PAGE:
What happens in the tissues when the body is injured?
An injury occurs when you stretch tissue past its functional limit or traumatize it in some other way. We understand quite well how the body reacts to injury. When tissue tears or ruptures, bleeding occurs. A sequence of events then follows: tissue swelling, reabsorption of dead tissues and remodeling with new collagen. The injury stimulates the body to recruits cells and blood vessels into the area, so that at the end of the day healthy tissues replace the injured ones.
How do you best treat an injury? Is R.I.C.E. (rest, ice, compression and elevation) still the best way?
The tools we use right now are focused mainly around reducing swelling and stimulating cells to lay down their collagen, thereby strengthening the tissues. However, what we’ve accepted as “standard interventions” for those tasks are not necessarily the best ones.
Reducing swelling, for instance. We traditionally use ice, soft tissue massage and elevation to help reduce swelling. But that initial swelling is part of the body’s healing response. Warmth is caused by vessels migrating to the site of the injury, and massage can displace the tissues that are trying to heal. Elevation decreases the blood pressure to the site that needs increased perfusion. So, in a sense, each of those things is counter to the healing process that we are trying to stimulate.
On the other hand, carefully calibrated “active” rest — where the rest of the body is exercised while the injury is protected — can be very beneficial, especially when combined with ice, elevation and skillful soft-tissue mobilization.
With all of these steps, the question is when — and how. We already see, for example, that temperature regulation in an injured area changes the outcome — but what is best? Is it heat or cold or oscillations between those? Is the optimal temperature regulation cycle very quick or very slow? Should it be oscillating or intermittent?
As our knowledge increases, each one of these interventions will see new ways toward achieving the desired outcomes.
Are you saying that R.I.C.E. is not the optimal way to encourage your tissues to heal?
It is not always the best and almost always can be augmented.
That kind of flies in the face of everything we have ever been taught. So if swelling is good for us, why have we been taught to reduce it?
Swelling isn’t good for us all the time. It initially helps by recruiting healing factors that accelerate how quickly cells migrate to the site of injury — but swelling is also bad because it destructs and distends the tissues and distorts the anatomy. Fluid enzymes within the swollen fluid break down tissue as well as stimulating it.
So there’s good and bad swelling?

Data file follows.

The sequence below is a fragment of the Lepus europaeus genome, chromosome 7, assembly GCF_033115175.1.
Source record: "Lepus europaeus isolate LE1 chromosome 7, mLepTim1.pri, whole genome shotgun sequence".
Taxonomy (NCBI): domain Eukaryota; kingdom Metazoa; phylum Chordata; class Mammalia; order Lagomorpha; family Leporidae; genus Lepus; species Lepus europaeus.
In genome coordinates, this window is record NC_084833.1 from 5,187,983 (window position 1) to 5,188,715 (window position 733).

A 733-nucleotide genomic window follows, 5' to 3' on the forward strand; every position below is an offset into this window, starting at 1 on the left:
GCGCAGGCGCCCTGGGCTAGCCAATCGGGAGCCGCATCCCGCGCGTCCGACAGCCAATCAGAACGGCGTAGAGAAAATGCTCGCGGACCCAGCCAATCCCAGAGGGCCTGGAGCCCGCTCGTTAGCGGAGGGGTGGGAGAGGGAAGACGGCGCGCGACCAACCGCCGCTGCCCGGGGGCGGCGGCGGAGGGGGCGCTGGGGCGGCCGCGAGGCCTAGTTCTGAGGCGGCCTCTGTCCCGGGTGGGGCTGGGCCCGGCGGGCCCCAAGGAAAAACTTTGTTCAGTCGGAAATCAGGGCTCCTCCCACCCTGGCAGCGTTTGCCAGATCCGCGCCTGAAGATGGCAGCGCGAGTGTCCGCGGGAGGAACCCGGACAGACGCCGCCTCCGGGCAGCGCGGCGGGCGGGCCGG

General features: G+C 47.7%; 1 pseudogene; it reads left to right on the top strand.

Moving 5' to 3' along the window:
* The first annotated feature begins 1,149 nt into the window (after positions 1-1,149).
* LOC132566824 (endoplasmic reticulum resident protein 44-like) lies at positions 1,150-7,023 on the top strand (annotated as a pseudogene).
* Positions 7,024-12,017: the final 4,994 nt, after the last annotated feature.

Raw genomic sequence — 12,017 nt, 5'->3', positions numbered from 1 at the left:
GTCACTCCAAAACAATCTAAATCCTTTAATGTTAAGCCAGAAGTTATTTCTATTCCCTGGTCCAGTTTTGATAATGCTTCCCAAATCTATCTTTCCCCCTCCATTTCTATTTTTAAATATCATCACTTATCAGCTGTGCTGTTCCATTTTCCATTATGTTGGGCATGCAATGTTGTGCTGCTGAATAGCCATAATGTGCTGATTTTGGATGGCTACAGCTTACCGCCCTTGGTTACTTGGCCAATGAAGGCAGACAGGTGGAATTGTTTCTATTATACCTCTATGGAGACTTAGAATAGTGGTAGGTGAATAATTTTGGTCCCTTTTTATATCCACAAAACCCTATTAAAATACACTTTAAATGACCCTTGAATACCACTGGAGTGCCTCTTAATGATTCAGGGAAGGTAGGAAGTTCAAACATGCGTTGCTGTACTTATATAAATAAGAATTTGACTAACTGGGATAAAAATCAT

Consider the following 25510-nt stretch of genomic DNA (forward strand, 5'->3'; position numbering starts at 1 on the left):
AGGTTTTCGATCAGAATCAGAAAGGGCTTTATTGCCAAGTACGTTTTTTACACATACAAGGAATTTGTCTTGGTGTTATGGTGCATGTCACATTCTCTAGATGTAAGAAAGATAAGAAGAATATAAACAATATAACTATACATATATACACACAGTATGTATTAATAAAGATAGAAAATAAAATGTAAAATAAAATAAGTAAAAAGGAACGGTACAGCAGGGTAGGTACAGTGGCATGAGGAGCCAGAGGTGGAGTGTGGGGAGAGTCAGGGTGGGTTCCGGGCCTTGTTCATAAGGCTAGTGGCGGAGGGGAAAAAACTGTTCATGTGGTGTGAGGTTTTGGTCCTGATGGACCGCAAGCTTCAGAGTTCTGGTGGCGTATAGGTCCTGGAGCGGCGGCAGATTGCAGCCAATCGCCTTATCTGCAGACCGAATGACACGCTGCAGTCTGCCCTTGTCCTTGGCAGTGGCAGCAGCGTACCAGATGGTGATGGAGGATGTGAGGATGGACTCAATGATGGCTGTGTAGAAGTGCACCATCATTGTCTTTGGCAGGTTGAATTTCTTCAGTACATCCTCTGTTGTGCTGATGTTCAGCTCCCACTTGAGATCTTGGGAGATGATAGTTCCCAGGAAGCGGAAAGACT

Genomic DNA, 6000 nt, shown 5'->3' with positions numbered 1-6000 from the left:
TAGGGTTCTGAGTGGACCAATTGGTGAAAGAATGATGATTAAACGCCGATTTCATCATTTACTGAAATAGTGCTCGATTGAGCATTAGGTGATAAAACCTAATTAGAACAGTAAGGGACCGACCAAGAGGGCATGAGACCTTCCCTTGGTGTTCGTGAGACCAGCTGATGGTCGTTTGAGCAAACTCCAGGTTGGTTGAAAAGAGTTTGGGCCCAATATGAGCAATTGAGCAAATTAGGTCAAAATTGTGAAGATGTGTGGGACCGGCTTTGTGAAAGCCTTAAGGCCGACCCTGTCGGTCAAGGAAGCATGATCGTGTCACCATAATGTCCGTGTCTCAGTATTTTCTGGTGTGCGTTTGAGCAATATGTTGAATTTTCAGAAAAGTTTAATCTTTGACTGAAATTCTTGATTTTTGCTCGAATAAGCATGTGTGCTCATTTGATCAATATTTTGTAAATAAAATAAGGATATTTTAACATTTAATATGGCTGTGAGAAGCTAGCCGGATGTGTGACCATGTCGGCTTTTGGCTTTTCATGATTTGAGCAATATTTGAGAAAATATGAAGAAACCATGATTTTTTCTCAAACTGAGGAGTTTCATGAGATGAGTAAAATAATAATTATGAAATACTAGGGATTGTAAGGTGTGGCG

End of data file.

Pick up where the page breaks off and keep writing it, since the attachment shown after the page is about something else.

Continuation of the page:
Actually immediate swelling is required for tissue repair. Immediate swelling releases enzymes that break down tissue, along with anabolic factors and cells that rebuild tissue. Late swelling is almost always harmful, as those same enzymes have already done their job and now attack healthy tissue.
The bottom line is that there is a wonderful and mysterious balance between when is swelling good and when is swelling bad. The question for doctors and patients is: What is the timing for swelling reduction, and what is the optimal way to do it? With advances in technology, we will get better at exposing the injured tissue to the optimal components of swelling for just the right amount of time.
What is the next leap in post-injury interventions?
During the last few hundred years of medical science, we have figured out how to intervene with very bold strokes in many problems. For example, we have anti-inflammatory drugs. If you hit something with an anti-inflammatory today, you hit all the tissues in the body. The entire patient gets that hammer of anti-inflammatories. It’s similar for antibiotics. Even if you have a little tooth infection, you are bombing your entire body with antibiotics — and that upsets the balance in the system.
To add to the complexity, the truth is that we have limited ways of controlling what happens when you use both heat and elevation, ice and elevation, or an anti-inflammatory and ice. It’s a complex dynamic. And that’s what the next few years of trauma repair science will focus on: understanding and managing those interactions.
What comes next, then?
The next big leap will be targeted interventions. What you might be able to do for an injury is take an anti-inflammatory within the first three minutes, then a stimulating factor the next three minutes and then another factor the next three minutes. Or three seconds. Or three microseconds.
Again, we are just figuring out the timing optimization curve, but we are not far from understanding how to sequentially add factors and create beneficial interactions in a cycle of healing.
Dr. Kevin R. Stone is an orthopedic surgeon at The Stone Clinic and chairman of the Stone Research Foundation in San Francisco. He pioneers advanced orthopedic surgical and rehabilitation techniques to repair, regenerate and replace damaged cartilage and ligaments.